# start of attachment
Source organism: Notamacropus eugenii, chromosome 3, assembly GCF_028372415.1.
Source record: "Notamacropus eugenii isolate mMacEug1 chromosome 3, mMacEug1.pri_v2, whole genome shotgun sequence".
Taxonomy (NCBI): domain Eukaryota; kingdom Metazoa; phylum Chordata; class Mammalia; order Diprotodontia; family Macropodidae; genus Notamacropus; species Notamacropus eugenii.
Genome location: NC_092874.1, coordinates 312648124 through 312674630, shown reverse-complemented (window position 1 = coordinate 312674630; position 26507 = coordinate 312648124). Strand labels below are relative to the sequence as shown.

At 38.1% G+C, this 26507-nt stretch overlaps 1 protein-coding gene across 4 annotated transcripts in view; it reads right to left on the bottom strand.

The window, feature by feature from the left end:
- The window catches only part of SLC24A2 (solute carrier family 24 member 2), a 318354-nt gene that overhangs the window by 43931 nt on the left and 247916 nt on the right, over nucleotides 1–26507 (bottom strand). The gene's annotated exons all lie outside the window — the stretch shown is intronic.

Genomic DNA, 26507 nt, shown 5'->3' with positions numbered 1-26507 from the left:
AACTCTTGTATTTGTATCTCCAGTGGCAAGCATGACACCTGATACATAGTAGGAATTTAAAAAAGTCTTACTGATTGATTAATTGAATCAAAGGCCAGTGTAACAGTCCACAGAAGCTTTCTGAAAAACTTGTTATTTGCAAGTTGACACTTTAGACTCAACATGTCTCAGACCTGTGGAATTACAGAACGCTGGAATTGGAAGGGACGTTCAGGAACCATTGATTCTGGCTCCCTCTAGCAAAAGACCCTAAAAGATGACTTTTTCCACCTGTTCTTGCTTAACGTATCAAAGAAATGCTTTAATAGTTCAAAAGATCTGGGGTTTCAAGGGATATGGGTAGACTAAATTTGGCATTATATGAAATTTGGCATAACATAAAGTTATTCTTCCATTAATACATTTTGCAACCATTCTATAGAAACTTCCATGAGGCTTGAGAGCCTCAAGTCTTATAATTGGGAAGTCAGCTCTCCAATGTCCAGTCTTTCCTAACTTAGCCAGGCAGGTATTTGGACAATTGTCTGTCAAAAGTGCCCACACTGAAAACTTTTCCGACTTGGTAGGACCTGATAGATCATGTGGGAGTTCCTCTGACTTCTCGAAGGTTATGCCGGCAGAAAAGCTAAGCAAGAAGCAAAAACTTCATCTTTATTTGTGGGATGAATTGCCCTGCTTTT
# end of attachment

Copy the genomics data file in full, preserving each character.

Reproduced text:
Source organism: Notamacropus eugenii, chromosome 3, assembly GCF_028372415.1.
Source record: "Notamacropus eugenii isolate mMacEug1 chromosome 3, mMacEug1.pri_v2, whole genome shotgun sequence".
Taxonomy (NCBI): domain Eukaryota; kingdom Metazoa; phylum Chordata; class Mammalia; order Diprotodontia; family Macropodidae; genus Notamacropus; species Notamacropus eugenii.
Genome location: NC_092874.1, coordinates 312648124 through 312674630, shown reverse-complemented (window position 1 = coordinate 312674630; position 26507 = coordinate 312648124). Strand labels below are relative to the sequence as shown.

At 38.1% G+C, this 26507-nt stretch overlaps 1 protein-coding gene across 4 annotated transcripts in view; it reads right to left on the bottom strand.

The window, feature by feature from the left end:
- The window catches only part of SLC24A2 (solute carrier family 24 member 2), a 318354-nt gene that overhangs the window by 43931 nt on the left and 247916 nt on the right, over nucleotides 1–26507 (bottom strand). The gene's annotated exons all lie outside the window — the stretch shown is intronic.

Genomic DNA, 26507 nt, shown 5'->3' with positions numbered 1-26507 from the left:
AACTCTTGTATTTGTATCTCCAGTGGCAAGCATGACACCTGATACATAGTAGGAATTTAAAAAAGTCTTACTGATTGATTAATTGAATCAAAGGCCAGTGTAACAGTCCACAGAAGCTTTCTGAAAAACTTGTTATTTGCAAGTTGACACTTTAGACTCAACATGTCTCAGACCTGTGGAATTACAGAACGCTGGAATTGGAAGGGACGTTCAGGAACCATTGATTCTGGCTCCCTCTAGCAAAAGACCCTAAAAGATGACTTTTTCCACCTGTTCTTGCTTAACGTATCAAAGAAATGCTTTAATAGTTCAAAAGATCTGGGGTTTCAAGGGATATGGGTAGACTAAATTTGGCATTATATGAAATTTGGCATAACATAAAGTTATTCTTCCATTAATACATTTTGCAACCATTCTATAGAAACTTCCATGAGGCTTGAGAGCCTCAAGTCTTATAATTGGGAAGTCAGCTCTCCAATGTCCAGTCTTTCCTAACTTAGCCAGGCAGGTATTTGGACAATTGTCTGTCAAAAGTGCCCACACTGAAAACTTTTCCGACTTGGTAGGACCTGATAGATCATGTGGGAGTTCCTCTGACTTCTCGAAGGTTATGCCGGCAGAAAAGCTAAGCAAGAAGCAAAAACTTCATCTTTATTTGTGGGATGAATTGCCCTGCTTTT